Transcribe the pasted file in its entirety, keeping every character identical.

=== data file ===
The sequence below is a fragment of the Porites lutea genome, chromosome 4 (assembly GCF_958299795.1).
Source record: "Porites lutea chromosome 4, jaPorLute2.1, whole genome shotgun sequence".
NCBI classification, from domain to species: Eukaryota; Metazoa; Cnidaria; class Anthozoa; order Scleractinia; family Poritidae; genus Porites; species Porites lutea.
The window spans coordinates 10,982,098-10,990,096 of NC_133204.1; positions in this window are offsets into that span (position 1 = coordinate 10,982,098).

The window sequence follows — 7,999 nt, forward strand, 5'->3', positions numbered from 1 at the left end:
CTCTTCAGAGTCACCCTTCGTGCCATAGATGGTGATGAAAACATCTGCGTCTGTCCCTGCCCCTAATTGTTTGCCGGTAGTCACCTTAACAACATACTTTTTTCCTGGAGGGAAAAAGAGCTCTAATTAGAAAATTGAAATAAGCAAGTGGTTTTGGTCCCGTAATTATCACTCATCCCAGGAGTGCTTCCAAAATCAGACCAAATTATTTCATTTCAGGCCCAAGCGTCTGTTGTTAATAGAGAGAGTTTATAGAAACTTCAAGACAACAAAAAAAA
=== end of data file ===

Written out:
The sequence below is a fragment of the Porites lutea genome, chromosome 4 (assembly GCF_958299795.1).
Source record: "Porites lutea chromosome 4, jaPorLute2.1, whole genome shotgun sequence".
NCBI classification, from domain to species: Eukaryota; Metazoa; Cnidaria; class Anthozoa; order Scleractinia; family Poritidae; genus Porites; species Porites lutea.
The window spans coordinates 10,982,098-10,990,096 of NC_133204.1; positions in this window are offsets into that span (position 1 = coordinate 10,982,098).

The window sequence follows — 7,999 nt, forward strand, 5'->3', positions numbered from 1 at the left end:
CTCTTCAGAGTCACCCTTCGTGCCATAGATGGTGATGAAAACATCTGCGTCTGTCCCTGCCCCTAATTGTTTGCCGGTAGTCACCTTAACAACATACTTTTTTCCTGGAGGGAAAAAGAGCTCTAATTAGAAAATTGAAATAAGCAAGTGGTTTTGGTCCCGTAATTATCACTCATCCCAGGAGTGCTTCCAAAATCAGACCAAATTATTTCATTTCAGGCCCAAGCGTCTGTTGTTAATAGAGAGAGTTTATAGAAACTTCAAGACAACAAAAAAAA